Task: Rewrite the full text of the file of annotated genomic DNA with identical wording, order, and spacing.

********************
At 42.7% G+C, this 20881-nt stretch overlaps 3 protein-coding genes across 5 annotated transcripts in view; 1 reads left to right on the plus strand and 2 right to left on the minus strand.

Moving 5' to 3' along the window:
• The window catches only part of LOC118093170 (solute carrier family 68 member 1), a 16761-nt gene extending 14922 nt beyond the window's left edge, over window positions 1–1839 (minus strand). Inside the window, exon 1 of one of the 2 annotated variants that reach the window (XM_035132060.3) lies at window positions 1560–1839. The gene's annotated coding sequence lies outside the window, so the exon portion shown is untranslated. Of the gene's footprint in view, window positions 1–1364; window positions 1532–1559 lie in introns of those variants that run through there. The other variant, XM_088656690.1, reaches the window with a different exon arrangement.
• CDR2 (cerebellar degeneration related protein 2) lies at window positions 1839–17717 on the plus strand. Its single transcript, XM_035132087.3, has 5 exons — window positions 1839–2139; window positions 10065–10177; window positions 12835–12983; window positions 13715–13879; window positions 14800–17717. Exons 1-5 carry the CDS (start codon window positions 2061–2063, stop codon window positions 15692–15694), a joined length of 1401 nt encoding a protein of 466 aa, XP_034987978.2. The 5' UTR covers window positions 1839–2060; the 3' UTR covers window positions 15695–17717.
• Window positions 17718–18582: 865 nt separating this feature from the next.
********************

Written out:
At 42.7% G+C, this 20881-nt stretch overlaps 3 protein-coding genes across 5 annotated transcripts in view; 1 reads left to right on the plus strand and 2 right to left on the minus strand.

Moving 5' to 3' along the window:
• The window catches only part of LOC118093170 (solute carrier family 68 member 1), a 16761-nt gene extending 14922 nt beyond the window's left edge, over window positions 1–1839 (minus strand). Inside the window, exon 1 of one of the 2 annotated variants that reach the window (XM_035132060.3) lies at window positions 1560–1839. The gene's annotated coding sequence lies outside the window, so the exon portion shown is untranslated. Of the gene's footprint in view, window positions 1–1364; window positions 1532–1559 lie in introns of those variants that run through there. The other variant, XM_088656690.1, reaches the window with a different exon arrangement.
• CDR2 (cerebellar degeneration related protein 2) lies at window positions 1839–17717 on the plus strand. Its single transcript, XM_035132087.3, has 5 exons — window positions 1839–2139; window positions 10065–10177; window positions 12835–12983; window positions 13715–13879; window positions 14800–17717. Exons 1-5 carry the CDS (start codon window positions 2061–2063, stop codon window positions 15692–15694), a joined length of 1401 nt encoding a protein of 466 aa, XP_034987978.2. The 5' UTR covers window positions 1839–2060; the 3' UTR covers window positions 15695–17717.
• Window positions 17718–18582: 865 nt separating this feature from the next.